HISA Trialing New 44-Factor Computer Generated Risk Model at Churchill Downs

Churchill Downs | Coady

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A new HISA computer model to identify at-risk horses is being used by Churchill Downs officials to complement existing track safety nets, representatives from the Horseracing Integrity and Safety Authority (HISA) and Horseracing Integrity and Welfare Unit (HIWU) announced during Tuesday's press conference on equine safety protocols in place for this year's GI Kentucky Derby and GI Kentucky Oaks.

“It's essentially a model that looks at 44 potential risk factors that might cause a horse to be at risk for injury,” said HISA CEO Lisa Lazarus, who added that the model assigns a “numerical” value to the horses analyzed.

HISA is currently beta-testing the system with regulatory veterinarians at roughly 10 tracks around the country, said Lazarus.

“But it is being provided to Churchill Downs' head of the Derby to be one of the tools that they are able to use with their sophisticated veterinary team and practices to help determine whether there are any horses at the Derby or on Derby Day that are at risk of being injured,” she said.

Though the system as a whole is still being beta-tested, “I would expect by the end of this quarter that it's available to any regulatory veterinarian,” a HISA representative explained on background during a follow-up conversation.

“Right now, it's grabbing the things that we already know are concerning,” the HISA representative added. “It's the 'what's-going-to-happen' that's so exciting, because we've never been able to think about using data before in this way.”

Experts have long identified specific factors that place a racehorse at increased risk of injury, including fatal injury. Some of these long-understood factors include sex of the racehorse, type and distance of race, and number of previous non-fatal injuries.

The 44 factors woven into the computer model, said Lazarus, include vets' list histories, if the horse has changed hands, any drops in class, and time between races.

According to the HISA representative, the model also looks at possible associations with the horse's veterinary treatment history.

“One of the things HISA can do that the state commissions couldn't necessarily do at this scale is look for associations with treatment records,” said the HISA representative, explaining how even in fairly closed racing populations like California, such processes were difficult to accomplish for logistical reasons.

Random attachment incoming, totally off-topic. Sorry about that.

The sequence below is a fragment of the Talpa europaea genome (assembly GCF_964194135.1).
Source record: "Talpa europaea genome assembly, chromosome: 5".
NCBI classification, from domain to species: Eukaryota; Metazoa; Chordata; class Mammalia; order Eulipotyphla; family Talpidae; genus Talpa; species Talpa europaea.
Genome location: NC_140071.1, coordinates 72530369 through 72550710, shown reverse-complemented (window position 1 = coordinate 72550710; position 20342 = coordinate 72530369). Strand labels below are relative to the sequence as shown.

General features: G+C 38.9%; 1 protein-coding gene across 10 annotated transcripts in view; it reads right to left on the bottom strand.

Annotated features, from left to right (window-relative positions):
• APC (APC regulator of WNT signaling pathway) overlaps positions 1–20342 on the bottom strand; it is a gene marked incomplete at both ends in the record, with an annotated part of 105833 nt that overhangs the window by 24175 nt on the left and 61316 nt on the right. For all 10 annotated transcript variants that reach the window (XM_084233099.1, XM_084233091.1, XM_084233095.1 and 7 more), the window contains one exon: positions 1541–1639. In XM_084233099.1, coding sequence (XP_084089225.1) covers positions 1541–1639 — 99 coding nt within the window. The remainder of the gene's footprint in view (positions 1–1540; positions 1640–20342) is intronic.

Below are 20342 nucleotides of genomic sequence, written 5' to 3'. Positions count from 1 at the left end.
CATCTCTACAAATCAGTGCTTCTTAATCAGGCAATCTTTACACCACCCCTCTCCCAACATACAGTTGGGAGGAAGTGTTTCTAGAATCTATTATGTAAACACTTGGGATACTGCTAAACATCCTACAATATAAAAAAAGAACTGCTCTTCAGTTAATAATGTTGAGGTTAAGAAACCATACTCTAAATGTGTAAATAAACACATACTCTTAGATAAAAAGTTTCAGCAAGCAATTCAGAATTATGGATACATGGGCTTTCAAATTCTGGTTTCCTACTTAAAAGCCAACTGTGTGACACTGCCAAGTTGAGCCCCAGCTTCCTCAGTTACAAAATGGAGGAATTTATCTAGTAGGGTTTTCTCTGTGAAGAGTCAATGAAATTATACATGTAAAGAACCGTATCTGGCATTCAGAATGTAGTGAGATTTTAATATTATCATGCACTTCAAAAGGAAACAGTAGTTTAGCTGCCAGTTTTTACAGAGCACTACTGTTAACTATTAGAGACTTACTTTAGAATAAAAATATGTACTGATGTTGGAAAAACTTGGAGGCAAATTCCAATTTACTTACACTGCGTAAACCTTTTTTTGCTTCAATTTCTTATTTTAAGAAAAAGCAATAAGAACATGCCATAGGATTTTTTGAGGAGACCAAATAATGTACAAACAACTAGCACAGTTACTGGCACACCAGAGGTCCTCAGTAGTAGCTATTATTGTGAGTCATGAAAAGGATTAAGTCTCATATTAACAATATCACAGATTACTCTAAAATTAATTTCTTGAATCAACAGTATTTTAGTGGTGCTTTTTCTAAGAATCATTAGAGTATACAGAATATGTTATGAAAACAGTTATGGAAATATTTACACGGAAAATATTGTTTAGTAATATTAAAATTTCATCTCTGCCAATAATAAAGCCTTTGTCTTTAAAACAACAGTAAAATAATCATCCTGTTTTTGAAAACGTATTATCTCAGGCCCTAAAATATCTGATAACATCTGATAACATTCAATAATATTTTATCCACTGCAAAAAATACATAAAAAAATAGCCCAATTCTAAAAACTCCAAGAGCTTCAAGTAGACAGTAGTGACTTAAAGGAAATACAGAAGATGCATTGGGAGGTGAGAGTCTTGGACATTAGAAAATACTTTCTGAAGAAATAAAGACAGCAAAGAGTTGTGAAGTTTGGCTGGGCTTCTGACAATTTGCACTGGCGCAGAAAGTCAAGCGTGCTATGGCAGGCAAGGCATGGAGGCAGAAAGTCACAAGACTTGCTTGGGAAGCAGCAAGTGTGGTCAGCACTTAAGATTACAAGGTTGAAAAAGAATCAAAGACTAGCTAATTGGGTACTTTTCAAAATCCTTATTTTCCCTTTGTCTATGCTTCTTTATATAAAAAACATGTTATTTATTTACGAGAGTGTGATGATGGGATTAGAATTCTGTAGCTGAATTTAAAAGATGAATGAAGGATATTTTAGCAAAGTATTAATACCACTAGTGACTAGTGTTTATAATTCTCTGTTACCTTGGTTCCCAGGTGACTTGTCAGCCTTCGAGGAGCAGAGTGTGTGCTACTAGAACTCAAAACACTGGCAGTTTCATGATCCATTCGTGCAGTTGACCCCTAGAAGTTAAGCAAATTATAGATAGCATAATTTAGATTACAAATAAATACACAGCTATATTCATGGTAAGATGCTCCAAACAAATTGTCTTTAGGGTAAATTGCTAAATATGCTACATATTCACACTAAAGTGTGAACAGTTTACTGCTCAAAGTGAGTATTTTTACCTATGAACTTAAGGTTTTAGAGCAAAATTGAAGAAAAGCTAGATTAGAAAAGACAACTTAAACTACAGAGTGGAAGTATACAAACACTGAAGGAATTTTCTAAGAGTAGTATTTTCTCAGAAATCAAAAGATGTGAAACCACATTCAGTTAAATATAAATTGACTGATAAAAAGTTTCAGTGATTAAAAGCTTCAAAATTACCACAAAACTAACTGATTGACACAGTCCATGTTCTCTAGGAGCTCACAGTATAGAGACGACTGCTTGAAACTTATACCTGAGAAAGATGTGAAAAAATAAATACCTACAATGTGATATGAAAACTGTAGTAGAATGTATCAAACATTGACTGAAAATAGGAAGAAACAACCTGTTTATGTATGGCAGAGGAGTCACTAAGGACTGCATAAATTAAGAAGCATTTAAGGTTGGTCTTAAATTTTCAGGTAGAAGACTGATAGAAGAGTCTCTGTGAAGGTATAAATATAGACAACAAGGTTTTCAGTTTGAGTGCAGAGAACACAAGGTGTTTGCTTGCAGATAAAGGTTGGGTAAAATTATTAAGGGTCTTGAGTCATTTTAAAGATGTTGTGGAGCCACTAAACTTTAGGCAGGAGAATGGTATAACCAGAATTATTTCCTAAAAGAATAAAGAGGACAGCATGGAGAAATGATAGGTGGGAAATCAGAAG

“We can look at associations between this type of treatment pattern in the past and a poor outcome,” said the representative.

As to how the system works, a daily report is generated on every horse entered to race, said the HISA representative. This report assigns a number between 0 and 44 depending on the number of individual risk factors flagged by the system.

“It's got the horse's name, it has an aggregate number, and then it has the breakdown of that within the 44 risk factors,” the HISA representative explained.

When asked if a certain numerical threshold triggers a specific set of follow-up protocols, Lazarus said that regulators have broad discretion as to how they weave the model into their existing safety and screening practices.

“It's not a tool that's designed to say this horse has to be scratched. It's a tool that's designed to help the veterinarians on the ground do the most effective veterinary inspection they can,” said Lazarus.

“These are the horses you may want to spend extra time on when you're out on your rounds,” the HISA representative further explained. “Or, if you're in a jurisdiction that does post-entry screening and then goes and looks at the horses, like in California, maybe there's an extra horse you put on your list to go and look at before race day.”

The model, said Lazarus, is still being tweaked to ensure that horses at no increased risk of injury are inadvertently flagged by the system. “The reason why we haven't deployed it everywhere yet is because we're still improving it and making sure that it's at an optimal level,” she said.

“There's always a tension between a false positive and a false negative,” agreed the HISA representative.

“There are horses where there's a predictive value here [that] go out and don't just run credibly but run off the charts and win,” the HISA representative added. “But the harm in being wrong by saying 'this horse needs extra scrutiny' is a much lesser harm than in missing a horse.”

When asked about the accuracy of the model, the HISA representative said that HISA had got the percentage of “poor outcomes” down to the low single-digits. Poor outcomes, the HISA representative further explained, includes horses scratched on race day and other injury records. “It's not just fatalities.”

Currently, horsemen are not privy to the information generated by the model, said the HISA representative, while leaving the door open to such an eventuality. “That's just a policy discussion we haven't got to yet.”

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